• Curtis Jere Pom Pom Brutalist Metal Wall Sculpture

    $1,750.00

    A vintage brutalist wall sculpture Pom Pom or Urchin by Curtis Jere. Signed C. Jere and dated 1979. Sculpture may be hung horizontally or vertically. Excellent original condition.

    Measures 41ʺW × 9ʺD × 26ʺH

    Curtis Jere:
    C. Jeré ( or Curtis Jere) is a metalwork company of wall sculptures and household accessories.

    C. Jeré works are made and marketed by the corporation Artisan House. Curtis Jere is a compound nom de plume of artists Curtis Freiler and Jerry Fels. The two founders combined pieces of their own names to create the C. Jeré signature. Modernism magazine interviewed Jerry Fels shortly before his death in October 2008. According to the resulting article in the Spring 2007 issue of Modernism magazine page 116, the company was founded in 1963 by Fels and his brother-in-law Curtis (Kurt) Freiler. Freiler was the production chief and Fels was head of design. Their goal was to produce "gallery-quality art for the masses". Prior to the establishment of Artisan House, the partners built a costume jewelry business, selling work under the names Renoir and Matisse, which employed around 300 people at one point.[1] Kurt and Jerry sold Artisan House in 1972. Kurt Freiler died July 22, 2013 at the age of 103.[2]

    Sold and resold, the company still produces metal sculptures including reintroductions of popular mid-century modern designs. Artisan House sculptures are no longer made in California. Production went overseas to China in 2003.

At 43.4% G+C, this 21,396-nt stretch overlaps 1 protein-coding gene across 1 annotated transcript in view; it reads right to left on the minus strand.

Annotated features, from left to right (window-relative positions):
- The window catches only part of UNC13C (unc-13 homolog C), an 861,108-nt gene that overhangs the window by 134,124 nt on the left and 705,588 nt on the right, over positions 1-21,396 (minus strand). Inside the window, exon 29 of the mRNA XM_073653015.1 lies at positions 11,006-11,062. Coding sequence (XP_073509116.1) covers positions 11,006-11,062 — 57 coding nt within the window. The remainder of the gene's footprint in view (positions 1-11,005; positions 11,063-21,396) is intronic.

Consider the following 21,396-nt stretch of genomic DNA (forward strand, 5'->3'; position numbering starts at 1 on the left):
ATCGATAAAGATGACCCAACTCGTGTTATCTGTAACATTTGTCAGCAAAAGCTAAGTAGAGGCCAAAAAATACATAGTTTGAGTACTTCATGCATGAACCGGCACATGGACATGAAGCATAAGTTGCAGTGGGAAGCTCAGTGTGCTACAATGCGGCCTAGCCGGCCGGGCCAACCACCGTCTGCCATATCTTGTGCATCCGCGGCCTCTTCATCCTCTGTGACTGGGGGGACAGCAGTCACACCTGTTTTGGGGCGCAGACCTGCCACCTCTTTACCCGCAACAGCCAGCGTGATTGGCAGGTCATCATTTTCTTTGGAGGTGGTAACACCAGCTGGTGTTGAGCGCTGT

Writer Mitchell Owens wrote a two-page article on the history of C. Jeré for the November 2010 issue of Elle Decor. In it he states that "Today those pieces are attracting the admiration of leading dealers in vintage chic". He goes on to say that after launching in 1964 Jere sculptures were "distributed by Raymor, a cutting edge studio in New York City, and retailed at Gump's in San Francisco and other high quality emporiums". He also reported that "Under Freiler's meticulous direction, the workers - a number of whom were minorities or handicapped - sheared, crimped, torched, and welded brass, copper, and other metals before coating them with luminous patinas."[3]

    C. Jeré works range from representational to highly abstract. Some of the older techniques, such as enameling, using resin, and the bronzes, haven't been used in decades.
    Source: Wikipedia less